May 1, 2011*
The winter of 2011 was Portland’s wettest in 116 years. El Nino had invaded the West Coast and the sun retreated to the east. After months of rain and overcast my inner happy voice screamed, “It’s May Day, go plant flowers!”
“Jeez, you don’t have to yell,” I said. “Where?”
“In the pot of ferns by the front door!”
“There’s no space for flowers in that pot.”
“What an Eeyore. Go check it out!” (She’s bossy when she’s angry.)
I shuffled out the door and kneeled beside the pot. I spread apart the lacy green shrubs and peered in. “Eeeewwww!” I screamed, recoiled and lost my balance banging my head on the door knob behind me. I leaned against the door and peeked back into the pot. On top of the dirt, between the ferns, a humungous, slimy, spotted varmint waved its tentacles at me.
“What are you doing here?” I asked.
It retracted its tentacles and contracted into a compact capsule.
I’d seen numerous slugs in quiet meetings on rainy sidewalks around the neighborhood plotting their nightly forays of tagging patios and decks with slime graffiti. It was none of my business. They left me alone and I left them alone.
“It’ll be gone tomorrow. Then you can plant flowers,” said Happy Voice.
What the Slug Says!
The first half of 2011 was the moist glorious time of my life. During the fall of 2010 I spent weeks house hunting. One night, on a routine slide-about, I happened upon a delightful pot of ferns. I prayed it wasn’t occupied as I climbed inside to take a closer look. I saw no one. No slugs, no bugs, no worms. It was MINE.
I spent the rest of that night and the next day in the crock assessing its livability. In addition to a view of the street, sidewalk and the entire neighborhood, its shady location made it my perfect home.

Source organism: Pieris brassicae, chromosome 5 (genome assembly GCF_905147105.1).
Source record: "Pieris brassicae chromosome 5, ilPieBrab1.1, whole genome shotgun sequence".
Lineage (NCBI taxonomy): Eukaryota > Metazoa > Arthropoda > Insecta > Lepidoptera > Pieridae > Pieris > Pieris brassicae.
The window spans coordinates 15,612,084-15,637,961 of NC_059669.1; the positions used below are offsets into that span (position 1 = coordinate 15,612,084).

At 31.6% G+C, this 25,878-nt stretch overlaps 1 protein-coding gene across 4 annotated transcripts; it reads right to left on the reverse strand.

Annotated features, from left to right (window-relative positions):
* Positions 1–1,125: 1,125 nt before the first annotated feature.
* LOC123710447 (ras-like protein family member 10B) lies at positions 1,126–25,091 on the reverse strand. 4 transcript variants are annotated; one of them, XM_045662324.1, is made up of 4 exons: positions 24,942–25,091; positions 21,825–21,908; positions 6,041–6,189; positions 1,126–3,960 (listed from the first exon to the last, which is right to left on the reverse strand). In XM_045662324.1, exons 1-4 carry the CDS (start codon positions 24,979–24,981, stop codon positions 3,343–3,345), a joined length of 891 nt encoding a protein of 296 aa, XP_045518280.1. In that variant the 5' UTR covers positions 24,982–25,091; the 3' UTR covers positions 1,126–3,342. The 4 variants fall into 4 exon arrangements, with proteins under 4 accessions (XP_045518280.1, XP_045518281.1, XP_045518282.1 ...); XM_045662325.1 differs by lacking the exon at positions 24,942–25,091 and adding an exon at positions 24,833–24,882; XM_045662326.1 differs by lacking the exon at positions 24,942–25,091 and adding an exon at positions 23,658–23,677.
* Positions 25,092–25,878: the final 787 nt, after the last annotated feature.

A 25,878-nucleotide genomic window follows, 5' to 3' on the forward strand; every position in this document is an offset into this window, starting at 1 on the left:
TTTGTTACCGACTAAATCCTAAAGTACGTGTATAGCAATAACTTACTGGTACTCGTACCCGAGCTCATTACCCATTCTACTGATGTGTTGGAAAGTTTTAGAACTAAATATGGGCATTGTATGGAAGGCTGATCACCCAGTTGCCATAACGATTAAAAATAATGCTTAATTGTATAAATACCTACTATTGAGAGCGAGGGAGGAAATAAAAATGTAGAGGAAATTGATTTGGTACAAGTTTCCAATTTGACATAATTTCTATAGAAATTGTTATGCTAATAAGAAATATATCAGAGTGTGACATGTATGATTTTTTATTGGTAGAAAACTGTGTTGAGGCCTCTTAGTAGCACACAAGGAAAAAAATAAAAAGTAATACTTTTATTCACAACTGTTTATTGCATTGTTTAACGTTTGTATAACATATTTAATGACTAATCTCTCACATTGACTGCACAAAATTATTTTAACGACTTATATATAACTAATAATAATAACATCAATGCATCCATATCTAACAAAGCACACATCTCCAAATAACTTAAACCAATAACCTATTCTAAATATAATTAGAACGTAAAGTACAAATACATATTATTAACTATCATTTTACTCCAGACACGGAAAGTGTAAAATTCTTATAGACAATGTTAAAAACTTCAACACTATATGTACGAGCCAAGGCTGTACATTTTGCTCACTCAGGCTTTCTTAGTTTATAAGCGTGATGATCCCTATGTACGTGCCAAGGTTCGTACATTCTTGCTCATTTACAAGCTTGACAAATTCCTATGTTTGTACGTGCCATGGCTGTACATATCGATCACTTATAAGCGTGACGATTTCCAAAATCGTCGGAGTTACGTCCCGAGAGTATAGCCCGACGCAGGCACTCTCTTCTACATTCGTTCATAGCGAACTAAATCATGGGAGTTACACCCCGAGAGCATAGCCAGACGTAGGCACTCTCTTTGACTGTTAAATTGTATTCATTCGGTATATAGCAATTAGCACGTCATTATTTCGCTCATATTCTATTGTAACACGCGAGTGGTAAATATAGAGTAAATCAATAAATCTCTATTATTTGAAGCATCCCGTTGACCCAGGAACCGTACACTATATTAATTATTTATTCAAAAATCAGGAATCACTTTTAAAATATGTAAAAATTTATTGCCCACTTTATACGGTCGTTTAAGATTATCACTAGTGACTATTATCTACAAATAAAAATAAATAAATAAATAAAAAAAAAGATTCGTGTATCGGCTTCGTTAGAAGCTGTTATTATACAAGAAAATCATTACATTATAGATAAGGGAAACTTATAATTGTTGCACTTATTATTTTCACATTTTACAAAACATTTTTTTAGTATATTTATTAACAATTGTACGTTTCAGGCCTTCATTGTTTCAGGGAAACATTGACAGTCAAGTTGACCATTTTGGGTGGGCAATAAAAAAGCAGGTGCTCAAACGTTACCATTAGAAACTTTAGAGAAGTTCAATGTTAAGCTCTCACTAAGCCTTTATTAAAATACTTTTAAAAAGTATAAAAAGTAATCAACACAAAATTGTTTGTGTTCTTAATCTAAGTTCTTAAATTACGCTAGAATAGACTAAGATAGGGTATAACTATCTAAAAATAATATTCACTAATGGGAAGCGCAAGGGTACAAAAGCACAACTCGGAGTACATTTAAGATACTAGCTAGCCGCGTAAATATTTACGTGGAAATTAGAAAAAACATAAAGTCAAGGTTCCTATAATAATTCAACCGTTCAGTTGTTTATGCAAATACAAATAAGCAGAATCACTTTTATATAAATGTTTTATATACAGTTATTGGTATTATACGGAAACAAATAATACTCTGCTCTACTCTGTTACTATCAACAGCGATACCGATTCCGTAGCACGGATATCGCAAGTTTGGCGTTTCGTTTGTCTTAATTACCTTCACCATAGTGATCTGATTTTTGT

Every night I roamed the neighborhood, grabbed a bite with friends and hit the cool wet spots. By four every morning I arrived back at the pot so I’d have two hours to read the newspaper before one of the ugly pink giant creatures took it away.
During the day I snoozed under the ferns and watched the comings and goings of the “pinkies.” Sometimes they left boxes on the doorstep that other pinkies fed to four legged rolling monsters.
Everyone in Slugdom envied me. I was euphoric. Then one day my life changed forever. Instead of walking by, the red-topped pinkie stooped down beside my home. Oh, crap, I thought. I held my breath and waited.
Its ten little tentacles touched my ferns and the big round eyes on its enormous head looked directly at me.
I rolled into a little ball and made myself invisible. That big ugly pink monster would NOT scare me away from my mansion.
*Note to readers: We’re catching up on the pet slug history. When we reach current time we’ll post a daily slug pot report – read on — it gets better. )